And so to the Duhks, who, judging by the rammed tent and full photographer’s pit, are widely anticipated. But, and careful readers may detect a theme here, they are of marginal appeal at best to me. Another “bit of everything” band, who can play and sing superlatively, if only they could make up their minds what to play and sing. Far from melding their diverse styles to produce something new and unique, what they deliver is three minutes of Motown followed by three minutes of folk, followed by three minutes of rock, followed by, well you get the idea. It all gets a bit tiresome frankly (particularly the drummers Ecstasy style whistle-blowing) and so I head back to the Main Stage for Jimmy Webb’s main set.
His material is predictably great, and we are clearly in the presence of a master songwriter, but also of a very nervous singer whose voice is only ok at the best of times, and who persists in singing too far from the mike. It’s a good set and I feel privileged to have seen him, but he was better in the Club Tent with a smaller crowd, and his voice is also better suited to that size of audience and the sort of intimate settings that characterised his “Ten Easy Pieces” album of his classics.
Next, taking Lucinda William’s place, is Laura Cantrell, whose background (New York banker) and sometimes homogeneous vocal style puts some people off. But not me, and not the crowd tonight. Her voice is crystal, her songs incisive, and in what could have been a graveyard slot she triumphs. Her band though are a bit of a disappointment, for though they are perhaps technically superior to her usual European touring crew they lack their panache and their playing is a bit soulless. But Laura transcends them and leaves everyone wanting more.
Finally tonight we have The Blind Boys Of Alabama. Nearly seventy years since their founding they still feature two original members and are still the best gospel outfit around. You don’t have to believe to be uplifted by their power and soul, and their hour of power ifs as good a way to end the evening as any.
And so to Sunday, which starts with me giving the Duhks on the Main Stage a second chance. Unfortunately, despite displaying that classic Canadian vocal ability again, they don’t. It’s essentially the same set, and despite the excellence of founder Leonard Podalak they just don’t do it for me, and I still want to kill their drummer.
Next though comes Mary Gauthier. A magnificent lyricist and intense singer, after her well-documented travails she now seems more at peace with herself, and her latest album “Mercy Now” is easily her best. I’d missed her Stage Two set yesterday in order to hear the divine Kate Rusby, but there hadn’t been any particular buzz about it that I’d heard. What she delivered this time though was a moment akin to Pulp at Glastonbury in 1995, right person, right place, right time, and perhaps the set that propels her into the stratosphere where she belongs. Had the proverbial pin fallen it would have sounded like a thunderclap, as “I Drink”, “Prayer Without Words”, song after great song, sail through the crowd like battlecruisers, all steely menace and intensity. A grandchildren moment.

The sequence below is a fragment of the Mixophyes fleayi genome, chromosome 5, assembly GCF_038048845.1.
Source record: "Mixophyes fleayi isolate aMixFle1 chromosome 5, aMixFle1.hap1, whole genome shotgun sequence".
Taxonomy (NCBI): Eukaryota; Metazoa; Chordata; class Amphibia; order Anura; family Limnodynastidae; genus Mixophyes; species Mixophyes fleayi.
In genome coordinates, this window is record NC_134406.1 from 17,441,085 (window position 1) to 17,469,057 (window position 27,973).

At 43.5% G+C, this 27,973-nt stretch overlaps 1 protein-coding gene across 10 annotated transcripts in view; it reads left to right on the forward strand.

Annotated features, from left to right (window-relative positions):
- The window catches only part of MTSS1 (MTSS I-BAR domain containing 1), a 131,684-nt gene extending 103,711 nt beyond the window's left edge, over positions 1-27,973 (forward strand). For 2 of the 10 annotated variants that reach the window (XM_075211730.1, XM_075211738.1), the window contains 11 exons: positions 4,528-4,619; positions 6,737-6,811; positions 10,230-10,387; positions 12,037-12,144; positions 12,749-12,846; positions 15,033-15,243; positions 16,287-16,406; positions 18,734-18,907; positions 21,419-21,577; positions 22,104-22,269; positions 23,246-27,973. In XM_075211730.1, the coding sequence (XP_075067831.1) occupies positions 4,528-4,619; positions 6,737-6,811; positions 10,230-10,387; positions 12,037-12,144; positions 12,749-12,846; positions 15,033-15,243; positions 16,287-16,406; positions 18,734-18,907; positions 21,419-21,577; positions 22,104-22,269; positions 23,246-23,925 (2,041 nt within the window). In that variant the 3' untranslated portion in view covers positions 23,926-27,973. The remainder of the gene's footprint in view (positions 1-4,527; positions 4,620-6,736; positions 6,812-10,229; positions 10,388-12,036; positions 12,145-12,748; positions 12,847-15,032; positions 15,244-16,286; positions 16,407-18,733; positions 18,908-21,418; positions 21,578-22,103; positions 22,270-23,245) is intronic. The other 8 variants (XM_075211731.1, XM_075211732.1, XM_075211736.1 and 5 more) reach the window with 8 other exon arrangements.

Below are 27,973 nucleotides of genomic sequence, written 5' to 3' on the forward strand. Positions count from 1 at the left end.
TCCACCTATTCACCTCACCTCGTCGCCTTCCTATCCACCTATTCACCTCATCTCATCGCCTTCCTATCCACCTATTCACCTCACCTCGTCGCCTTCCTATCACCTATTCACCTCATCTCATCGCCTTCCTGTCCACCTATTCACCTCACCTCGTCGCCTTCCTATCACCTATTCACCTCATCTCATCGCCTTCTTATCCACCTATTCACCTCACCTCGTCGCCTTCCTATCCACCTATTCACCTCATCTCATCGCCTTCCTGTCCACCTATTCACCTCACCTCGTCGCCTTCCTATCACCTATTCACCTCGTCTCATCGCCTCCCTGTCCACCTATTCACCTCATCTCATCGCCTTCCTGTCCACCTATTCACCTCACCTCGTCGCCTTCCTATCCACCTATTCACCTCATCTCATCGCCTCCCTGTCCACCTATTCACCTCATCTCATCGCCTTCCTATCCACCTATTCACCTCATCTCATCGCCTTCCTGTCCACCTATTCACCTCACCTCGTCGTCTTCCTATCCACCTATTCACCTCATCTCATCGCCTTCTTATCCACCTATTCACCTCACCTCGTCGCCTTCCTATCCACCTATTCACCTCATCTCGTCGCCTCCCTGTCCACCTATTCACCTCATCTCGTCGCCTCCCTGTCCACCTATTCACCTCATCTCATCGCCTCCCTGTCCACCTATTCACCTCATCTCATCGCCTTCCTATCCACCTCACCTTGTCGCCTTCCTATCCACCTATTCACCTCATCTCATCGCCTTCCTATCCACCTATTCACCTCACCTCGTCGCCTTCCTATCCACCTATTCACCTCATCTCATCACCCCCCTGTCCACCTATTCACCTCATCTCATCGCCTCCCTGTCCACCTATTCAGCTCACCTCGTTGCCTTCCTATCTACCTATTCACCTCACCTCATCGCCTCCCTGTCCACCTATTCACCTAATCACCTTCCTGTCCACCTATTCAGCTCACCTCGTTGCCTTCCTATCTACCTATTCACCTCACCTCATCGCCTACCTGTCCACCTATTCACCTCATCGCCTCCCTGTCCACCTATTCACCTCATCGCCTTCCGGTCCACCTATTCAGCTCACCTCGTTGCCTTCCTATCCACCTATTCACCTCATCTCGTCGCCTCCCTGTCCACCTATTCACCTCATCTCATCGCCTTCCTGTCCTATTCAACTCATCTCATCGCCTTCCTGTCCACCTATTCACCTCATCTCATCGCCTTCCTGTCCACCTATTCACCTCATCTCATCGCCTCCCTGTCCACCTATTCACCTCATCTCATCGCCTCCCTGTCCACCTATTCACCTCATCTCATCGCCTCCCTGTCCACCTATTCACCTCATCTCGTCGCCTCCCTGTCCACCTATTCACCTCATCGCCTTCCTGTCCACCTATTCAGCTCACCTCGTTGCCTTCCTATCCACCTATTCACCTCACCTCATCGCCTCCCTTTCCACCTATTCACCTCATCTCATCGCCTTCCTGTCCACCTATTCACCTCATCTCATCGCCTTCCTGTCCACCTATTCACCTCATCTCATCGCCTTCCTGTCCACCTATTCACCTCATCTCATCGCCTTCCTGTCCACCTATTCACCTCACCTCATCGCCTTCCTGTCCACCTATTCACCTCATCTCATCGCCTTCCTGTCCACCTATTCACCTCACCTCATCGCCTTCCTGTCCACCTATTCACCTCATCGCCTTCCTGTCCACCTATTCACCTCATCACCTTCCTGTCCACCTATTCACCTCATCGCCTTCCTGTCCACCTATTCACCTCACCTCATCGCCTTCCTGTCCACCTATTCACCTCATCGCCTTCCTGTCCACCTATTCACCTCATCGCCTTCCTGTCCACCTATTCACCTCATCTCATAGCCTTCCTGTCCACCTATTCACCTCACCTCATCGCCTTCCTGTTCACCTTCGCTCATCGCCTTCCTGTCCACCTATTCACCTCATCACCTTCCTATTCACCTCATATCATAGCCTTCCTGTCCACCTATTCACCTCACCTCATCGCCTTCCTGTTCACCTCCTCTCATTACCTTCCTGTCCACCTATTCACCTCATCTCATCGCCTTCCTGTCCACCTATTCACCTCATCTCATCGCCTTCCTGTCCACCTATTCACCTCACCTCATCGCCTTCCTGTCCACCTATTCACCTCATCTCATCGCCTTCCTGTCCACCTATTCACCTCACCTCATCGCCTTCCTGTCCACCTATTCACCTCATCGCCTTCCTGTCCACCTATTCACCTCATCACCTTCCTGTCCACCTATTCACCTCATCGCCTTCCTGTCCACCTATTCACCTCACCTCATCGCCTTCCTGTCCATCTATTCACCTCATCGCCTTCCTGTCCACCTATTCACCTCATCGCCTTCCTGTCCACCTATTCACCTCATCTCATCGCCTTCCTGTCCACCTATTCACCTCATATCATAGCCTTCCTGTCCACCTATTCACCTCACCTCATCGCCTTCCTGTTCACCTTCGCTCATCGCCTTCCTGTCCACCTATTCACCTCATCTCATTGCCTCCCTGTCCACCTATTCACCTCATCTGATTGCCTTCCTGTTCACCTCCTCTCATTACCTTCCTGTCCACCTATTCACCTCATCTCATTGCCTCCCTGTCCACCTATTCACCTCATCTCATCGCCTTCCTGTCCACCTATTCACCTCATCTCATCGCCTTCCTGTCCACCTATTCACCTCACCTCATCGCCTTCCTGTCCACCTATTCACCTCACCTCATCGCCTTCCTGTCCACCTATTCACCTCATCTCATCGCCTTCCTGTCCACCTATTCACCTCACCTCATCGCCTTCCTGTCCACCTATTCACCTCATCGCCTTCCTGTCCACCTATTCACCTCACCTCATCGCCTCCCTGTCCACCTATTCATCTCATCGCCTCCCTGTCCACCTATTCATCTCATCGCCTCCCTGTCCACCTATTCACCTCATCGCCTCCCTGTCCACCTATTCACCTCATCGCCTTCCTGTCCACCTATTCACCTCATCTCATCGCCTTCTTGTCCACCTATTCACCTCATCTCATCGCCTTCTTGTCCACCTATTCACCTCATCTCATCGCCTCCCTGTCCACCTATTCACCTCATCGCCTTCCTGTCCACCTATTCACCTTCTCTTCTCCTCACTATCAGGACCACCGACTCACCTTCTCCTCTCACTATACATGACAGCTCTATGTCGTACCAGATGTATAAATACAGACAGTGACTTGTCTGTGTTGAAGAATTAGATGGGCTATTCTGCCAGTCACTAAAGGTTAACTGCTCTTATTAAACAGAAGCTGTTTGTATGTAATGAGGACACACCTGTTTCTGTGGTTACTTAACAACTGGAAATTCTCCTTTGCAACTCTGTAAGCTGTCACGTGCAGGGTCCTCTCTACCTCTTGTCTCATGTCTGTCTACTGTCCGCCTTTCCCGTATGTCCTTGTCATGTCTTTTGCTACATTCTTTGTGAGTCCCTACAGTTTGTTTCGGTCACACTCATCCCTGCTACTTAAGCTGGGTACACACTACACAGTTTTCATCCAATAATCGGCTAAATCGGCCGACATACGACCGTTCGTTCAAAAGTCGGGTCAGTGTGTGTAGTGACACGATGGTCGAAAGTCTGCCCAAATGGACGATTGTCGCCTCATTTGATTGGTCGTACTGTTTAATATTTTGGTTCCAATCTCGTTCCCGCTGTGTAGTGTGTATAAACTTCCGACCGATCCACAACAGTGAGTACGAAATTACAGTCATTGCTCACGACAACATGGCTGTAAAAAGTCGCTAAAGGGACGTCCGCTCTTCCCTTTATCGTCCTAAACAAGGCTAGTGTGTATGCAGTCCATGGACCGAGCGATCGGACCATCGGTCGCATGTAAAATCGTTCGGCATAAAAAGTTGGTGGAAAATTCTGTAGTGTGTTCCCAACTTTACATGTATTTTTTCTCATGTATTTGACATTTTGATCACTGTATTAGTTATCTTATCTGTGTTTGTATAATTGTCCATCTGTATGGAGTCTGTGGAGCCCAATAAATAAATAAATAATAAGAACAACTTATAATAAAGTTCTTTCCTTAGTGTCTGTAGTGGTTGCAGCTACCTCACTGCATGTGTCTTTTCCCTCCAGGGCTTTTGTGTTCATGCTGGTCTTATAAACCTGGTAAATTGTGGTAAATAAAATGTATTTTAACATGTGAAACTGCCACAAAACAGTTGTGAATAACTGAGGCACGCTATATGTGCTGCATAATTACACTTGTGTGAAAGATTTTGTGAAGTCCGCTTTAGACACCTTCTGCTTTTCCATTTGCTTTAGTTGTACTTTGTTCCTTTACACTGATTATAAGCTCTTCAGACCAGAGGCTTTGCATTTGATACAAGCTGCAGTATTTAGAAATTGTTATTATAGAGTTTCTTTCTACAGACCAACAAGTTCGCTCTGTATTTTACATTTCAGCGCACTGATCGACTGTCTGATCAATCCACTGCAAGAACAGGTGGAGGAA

A break for further refreshment awaits before catching Shemekia Copeland, a blues powerhouse of the old school, who rips through a set of life-affirming songs with infectious foot stomping enthusiasm, much to the delight of all. Then after a break for some fine “proper folk” in the Club Tent from Mercury prize nominee Seth Lakeman and the trance-like and hypnotic Touaregs Tinariwen I settle myself for Rodney Crowell and the Outsiders, featuring the redoubtable Will Kimbrough. It’s an uncompromising set, taken almost exclusively from his last three, career-best, semi-autobiographical albums, with nary a hint of his early hits until “Ain’t Livin’ Long Like This” at the death. His music drives into the audience like a steamhammer, it responds and pushes the energy right back, Crowell responds and gradually the whole tent winds up the noise, intensity and power. A cover of “Tobacco Road” ratchets it up way beyond 11, and then comes his, no our, take on “Like A Rolling Stone”. For it is ours, a call and response catechism that brings it all back home and in the darkness binds us. It’s glorious, it’s transcendent, and as we all sing “How Does It Feel?” we know exactly how we feel, and how we feel is truly, madly, exuberantly happy. An astonishing set.
There’s barely time to recover before The Old Crow Medicine Show take the stage in a packed Club Tent to deliver probably their best set of the weekend, and Wild Willy Barrett, as is now something of a tradition, brings everything to a close in his inimitable surreal style.
As I stagger out of the tent, it comes to me that this was one of the best Cambridges ever and I’ve been to 20 now. In particular Rodney Crowell, Mary Gauthier, Kerbside, Smouldering Sons and The Low Country were the peaks, but Jimmy Webb, the Blind Boys and many others all gave of their best, and what bests they were. Roll on next year.